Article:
After two years, dozens of futile emails and tedious hours on the phone, Christine is on the brink of resolving the "awful saga" of an illegal telephone pole on her property.
And all it took was one email from a newspaper.
Chorus assured the Herald on Sunday this week that a delivery specialist would travel to Christine's Auckland home tomorrow to "find a solution for the placement" of the unlawful pole.
However, Christine - who doesn't wanted her surname printed - says her extensive correspondence with the company over the last two years has been nothing like as positive.
It began in April 2017 when Chorus erected a telephone pole within the boundary of Christine's rental on Landscape Rd, Mt Eden with "no permission, absolutely nothing".
To make things worse, the technicians who installed it half-chopped down a hedge on her property and tore up her grass dragging the pole into place.
"No one knew anything about it. The tenants didn't know anything," Christine says.
"Here's this great big pole with umpteen wires going from it to all the other neighbours down the street.
"They've hacked away the hedge that's around the pole and now I'm getting a bit concerned because the hedge is grown up towards all the wires.
"In fact, I have met the worker who did the job and I think he felt uneasy about it so he didn't put the concrete around the pole at the time. He put the pole in but without finality."
After complaining to Chorus, the comany was quick to admit fault.
"You are correct about the location of the pole being incorrect and unlawful," a customer relations specialist wrote in an email dated May 16, 2017.
"I apologise for disputing that previously and I am sorry that we have acted in poor faith in this matter."
Fast-forward to June 1, 2018 and Chorus was still apologising for the placement of the pole while looking at "an alternate underground solution".
Jump another year, to July 2019, when Christine contacted the Herald of Sunday, after reading about another illogical Chorus pole installation.
We contacted Chorus on Tuesday and the company's communications manager, Steve Pettigrew, said work on a solution would start on July 29.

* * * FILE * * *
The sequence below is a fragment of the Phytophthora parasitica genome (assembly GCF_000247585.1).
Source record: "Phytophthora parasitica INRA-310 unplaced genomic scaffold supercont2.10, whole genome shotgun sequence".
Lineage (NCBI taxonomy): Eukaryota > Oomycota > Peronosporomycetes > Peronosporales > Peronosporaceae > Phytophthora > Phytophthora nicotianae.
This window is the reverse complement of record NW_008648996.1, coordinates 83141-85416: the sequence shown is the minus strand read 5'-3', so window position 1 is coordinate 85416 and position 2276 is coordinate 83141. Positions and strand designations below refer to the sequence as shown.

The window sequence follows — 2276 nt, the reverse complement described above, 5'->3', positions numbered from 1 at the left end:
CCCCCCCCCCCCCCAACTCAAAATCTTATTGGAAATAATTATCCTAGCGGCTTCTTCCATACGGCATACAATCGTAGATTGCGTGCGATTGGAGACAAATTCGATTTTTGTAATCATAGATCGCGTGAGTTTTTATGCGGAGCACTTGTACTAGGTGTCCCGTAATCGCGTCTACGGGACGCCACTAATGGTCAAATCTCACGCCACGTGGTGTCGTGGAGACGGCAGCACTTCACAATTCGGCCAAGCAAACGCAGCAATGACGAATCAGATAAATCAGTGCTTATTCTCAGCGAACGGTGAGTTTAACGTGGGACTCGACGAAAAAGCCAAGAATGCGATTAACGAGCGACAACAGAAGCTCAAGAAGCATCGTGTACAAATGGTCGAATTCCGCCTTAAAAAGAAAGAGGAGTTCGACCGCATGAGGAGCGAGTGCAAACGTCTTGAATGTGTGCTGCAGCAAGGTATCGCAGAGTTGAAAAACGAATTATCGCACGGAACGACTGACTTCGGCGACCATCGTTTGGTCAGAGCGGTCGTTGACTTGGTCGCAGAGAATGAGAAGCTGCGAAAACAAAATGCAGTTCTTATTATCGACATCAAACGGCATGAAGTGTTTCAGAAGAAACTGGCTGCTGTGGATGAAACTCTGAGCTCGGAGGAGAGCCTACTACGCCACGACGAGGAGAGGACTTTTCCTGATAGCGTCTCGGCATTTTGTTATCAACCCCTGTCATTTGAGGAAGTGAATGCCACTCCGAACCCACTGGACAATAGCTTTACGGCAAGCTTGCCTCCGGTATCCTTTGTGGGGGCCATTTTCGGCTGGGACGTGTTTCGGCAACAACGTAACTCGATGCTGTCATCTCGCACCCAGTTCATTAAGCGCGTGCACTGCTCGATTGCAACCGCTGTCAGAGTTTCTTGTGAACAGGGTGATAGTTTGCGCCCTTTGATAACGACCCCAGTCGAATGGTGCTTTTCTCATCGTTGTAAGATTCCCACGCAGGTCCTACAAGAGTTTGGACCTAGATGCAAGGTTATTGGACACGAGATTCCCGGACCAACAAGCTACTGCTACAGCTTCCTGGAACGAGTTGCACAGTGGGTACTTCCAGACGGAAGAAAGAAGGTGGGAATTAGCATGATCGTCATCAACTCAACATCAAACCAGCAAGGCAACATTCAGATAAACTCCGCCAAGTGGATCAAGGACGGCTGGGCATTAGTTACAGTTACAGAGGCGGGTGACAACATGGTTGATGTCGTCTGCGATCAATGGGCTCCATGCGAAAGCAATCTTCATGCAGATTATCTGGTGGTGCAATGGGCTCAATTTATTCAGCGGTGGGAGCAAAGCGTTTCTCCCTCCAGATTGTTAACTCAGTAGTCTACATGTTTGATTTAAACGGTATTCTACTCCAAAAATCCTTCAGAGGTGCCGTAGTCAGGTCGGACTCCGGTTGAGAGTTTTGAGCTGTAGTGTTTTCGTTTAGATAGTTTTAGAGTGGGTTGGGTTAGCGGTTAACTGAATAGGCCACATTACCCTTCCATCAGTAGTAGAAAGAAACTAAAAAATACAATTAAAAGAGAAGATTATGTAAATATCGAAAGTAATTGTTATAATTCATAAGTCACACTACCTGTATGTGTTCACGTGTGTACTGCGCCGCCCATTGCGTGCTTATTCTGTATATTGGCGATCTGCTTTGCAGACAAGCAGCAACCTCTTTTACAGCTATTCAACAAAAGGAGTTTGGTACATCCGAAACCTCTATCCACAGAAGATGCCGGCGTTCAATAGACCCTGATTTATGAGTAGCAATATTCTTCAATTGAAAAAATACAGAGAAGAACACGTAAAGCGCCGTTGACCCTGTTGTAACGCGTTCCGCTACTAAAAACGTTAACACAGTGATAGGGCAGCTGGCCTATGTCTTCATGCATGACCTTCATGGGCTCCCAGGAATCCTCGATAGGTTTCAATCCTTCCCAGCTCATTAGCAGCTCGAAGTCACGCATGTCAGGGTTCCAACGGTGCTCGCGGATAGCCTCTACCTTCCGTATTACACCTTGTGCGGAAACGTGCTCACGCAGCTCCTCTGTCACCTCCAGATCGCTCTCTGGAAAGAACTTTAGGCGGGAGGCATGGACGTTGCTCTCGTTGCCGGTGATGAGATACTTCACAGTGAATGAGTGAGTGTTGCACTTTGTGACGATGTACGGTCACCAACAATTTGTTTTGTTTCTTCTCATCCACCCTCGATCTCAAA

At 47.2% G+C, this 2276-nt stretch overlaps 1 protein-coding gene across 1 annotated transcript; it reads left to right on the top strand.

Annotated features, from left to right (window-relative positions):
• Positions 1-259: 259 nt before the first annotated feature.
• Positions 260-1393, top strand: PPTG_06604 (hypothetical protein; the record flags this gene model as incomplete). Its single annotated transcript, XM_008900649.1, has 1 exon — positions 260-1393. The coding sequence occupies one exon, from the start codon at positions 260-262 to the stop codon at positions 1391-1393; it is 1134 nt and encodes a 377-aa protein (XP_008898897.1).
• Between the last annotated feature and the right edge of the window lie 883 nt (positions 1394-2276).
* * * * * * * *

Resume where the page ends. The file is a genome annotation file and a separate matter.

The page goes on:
"The challenge we had in resolving this earlier was the difficulty in finding a new location for the pole which was providing copper phone and broadband connections," Pettigrew said.
"Alternative placements would have resulted in 'aerial trespass' of our cables over other people's homes."
Because Christine agreed to move her landline services to fibre, Chorus said a "complex" underground wire solution would not be needed.
"We're working on the design for the fibre service now and after this is installed we'll be able to remove the existing pole," Pettigrew added.
While Christine is thrilled at the prospect of the pole finally being moved, she remains angry about being "ignored" for years.
"The pole spoils things, but the main point is it's illegal. They didn't think - no commonsense whatsoever. They just barge onto your property, dig a hole and plonk a pole in.
"It's not flash but it's a nice house. I understand the issue, but Chorus have done nothing about it, and that's what gets me.
"They think I'm just some little old lady who's going to sit there and do nothing. It's been an awful saga."
On July 15, Chorus had to shift a pole put up immediately behind Blockhouse Bay resident Kent Millar's letterbox after the case was reported by the Herald.
The pole - a replacement for an old phone pole - blocked Millar from getting his mail, and Chorus admitted "we got it wrong and we'll make it right".